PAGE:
Virtual Everest 2020: Exploring Kathmandu

With all the Mount Everest Guide climbers in Kathmandu for their spring 2020 Everest attempt, the process of getting to know one another begins. But first a tour of Kathmandu.

Virtual Everest 2020 – Support the Climbing Sherpas is a joint project of Alan Arnette and several global guide companies. Our objective is to entertain Everest fans during the Coronavirus spring closure and raise money to help the Climbing Sherpas who are not working this spring. While there will be accurate historical references, this series is a work of fiction. Names, characters, and incidents either are products of my imagination or are used fictitiously. Any resemblance to actual events or locales or persons, living or dead, is entirely coincidental. Please join us by making a donation using the links below plus by adding your Everest experiences in the comment section.

Exploring Kathmandu

She left her family on April 3, and now, April 7, She is beginning to get into the flow. Four members of the Mount Everest Guide team met for lunch before heading out to get sim cards for their phones and buy a few last-minute items. With the others arriving later that night, they had a simple dinner and went to bed early, trying to shake off the jetlag.

He looked at the Caller ID on his iPhone, 9779808080345. A thirteen digit number must mean only one thing; She was calling from Nepal. “Hello?” he said with anticipation. “Hi, honey, it’s me.” She said with gratitude that the connection was working. “So good to hear your voice. We miss you. I miss you so much.” He said with a deep sense of reflection. “How are you? How’s Kathmandu? Have you seen a yak?” He asked, teasing her like he always does.

With her iPhone now using an NCELL card, She could call home. It only cost about a US 2 cents per minute, so She talked to her husband and kids for over an hour and only cost $12. She hoped She could get service on the way to base camp but also planned to use the WiFi offered by EverestLink.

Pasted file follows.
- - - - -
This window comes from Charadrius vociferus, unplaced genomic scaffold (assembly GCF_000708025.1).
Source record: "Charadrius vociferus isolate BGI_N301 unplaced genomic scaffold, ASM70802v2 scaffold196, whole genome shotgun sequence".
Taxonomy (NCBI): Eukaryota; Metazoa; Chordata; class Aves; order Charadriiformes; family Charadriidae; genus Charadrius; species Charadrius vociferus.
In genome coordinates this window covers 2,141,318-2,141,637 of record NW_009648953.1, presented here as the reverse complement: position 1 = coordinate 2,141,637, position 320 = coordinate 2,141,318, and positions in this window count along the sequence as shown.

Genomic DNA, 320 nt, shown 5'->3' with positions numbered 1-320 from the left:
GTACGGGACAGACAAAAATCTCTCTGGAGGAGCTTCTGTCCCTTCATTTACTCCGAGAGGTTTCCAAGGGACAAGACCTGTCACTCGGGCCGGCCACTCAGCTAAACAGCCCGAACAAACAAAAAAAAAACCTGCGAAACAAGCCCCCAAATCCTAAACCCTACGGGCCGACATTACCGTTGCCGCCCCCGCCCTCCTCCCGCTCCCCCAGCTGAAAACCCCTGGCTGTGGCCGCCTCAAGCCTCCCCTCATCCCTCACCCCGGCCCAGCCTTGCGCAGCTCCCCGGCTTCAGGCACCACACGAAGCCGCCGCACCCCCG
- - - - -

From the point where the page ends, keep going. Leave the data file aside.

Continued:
“Can you put the kids on? She asked, missing them terribly. “Mom!” they said in unison. “What’s it like? Do they speak English? What’s the food like? Tell us, tell us everything.” The 12 and 14-year-old were overjoyed hearing their mother’s voice. “Mom, guess what? I did a speech today at school about you climbing Mt. Everest. Everyone was so impressed. But some said it was dangerous and people die. I told them what you told us about being careful, training hard and being with the best guides. I told them I wasn’t afraid; that I was proud of you.” As the 12-year-old spoke without breathing, tears well up in her eyes. “Thank you, honey. I’m proud of you also.” They hung up promising to talk again before She left Kathmandu, maybe a video chat next time.

With her first-day checklist complete, She crawled into bed and went immediately to sleep.

The alarm on her altitude watch went off at seven the next morning. She felt like She had just gone to sleep but was rested. After a quick shower, She ignored her hair, letting it air dry in the warm air of Kathmandu. Dressed in jeans and a Patagonia T-Shirt, She joined the group for breakfast.

The hotel had a nice buffet with scrambled eggs, bacon of sorts, toast, and jam plus coffee and tea. It was simple but good. She loaded her plate but no too much. She didn’t see Dutch or the couple inside, so She went outside to the covered patio. There She found the group along with the new members. All, but one person, were engaged in “getting to know you” conversations. Of course, Dawa was right in the middle, flashing his Everest smile and laughing easily. There was a relaxed feeling to the group; the talk flowed smoothly, as did the laughs. She immediately had a good feeling but noted the loner.

A large bus pulled up outside the hotel to take them on a tour of Kathmandu. A tour was often a standard part of an Everest climb and helped introduce the climbers to Nepal. Her group of seven climbers plus three trekkers along with the ever-present Dawa and a tour guide hopped on the bus. There were more than enough seats for everyone to spread out. The coach lumbered off to visit the usual sites: Boudhanath Stupa, Pashupatinath Temple, and Swayambhunath

Warning: this post and video has graphic descriptions and images that may be disturbing to some people

Their first stop was to the Pashupatinath Temple, where both Hindus and Buddhists take their dead for cremation ceremonies. Everything was out in public, and the families were accustomed to having tourists and locals watch the ceremonies complete with camera in hand.

She learned that if it is the death of a mother, the youngest son leads the ceremony, if the father, then the oldest son takes charge. The total cost was between $40 to $60, a lot of money for many of these families. It is believed that those who die in Pashupatinath Temple are reborn as a human, regardless of any misconduct that could worsen their karma.

The dead are usually cremated within 24 hours of death. The body is lovingly cleaned, sometimes painted before being wrapped in white cloth, and gently laid on a pyre of wood. The son then takes a flaming torch, circles the body many times before setting the structure aflame. The ceremony takes about three hours to complete, and the ashes are spread into the Bagmati River, which eventually joins the Ganges in India.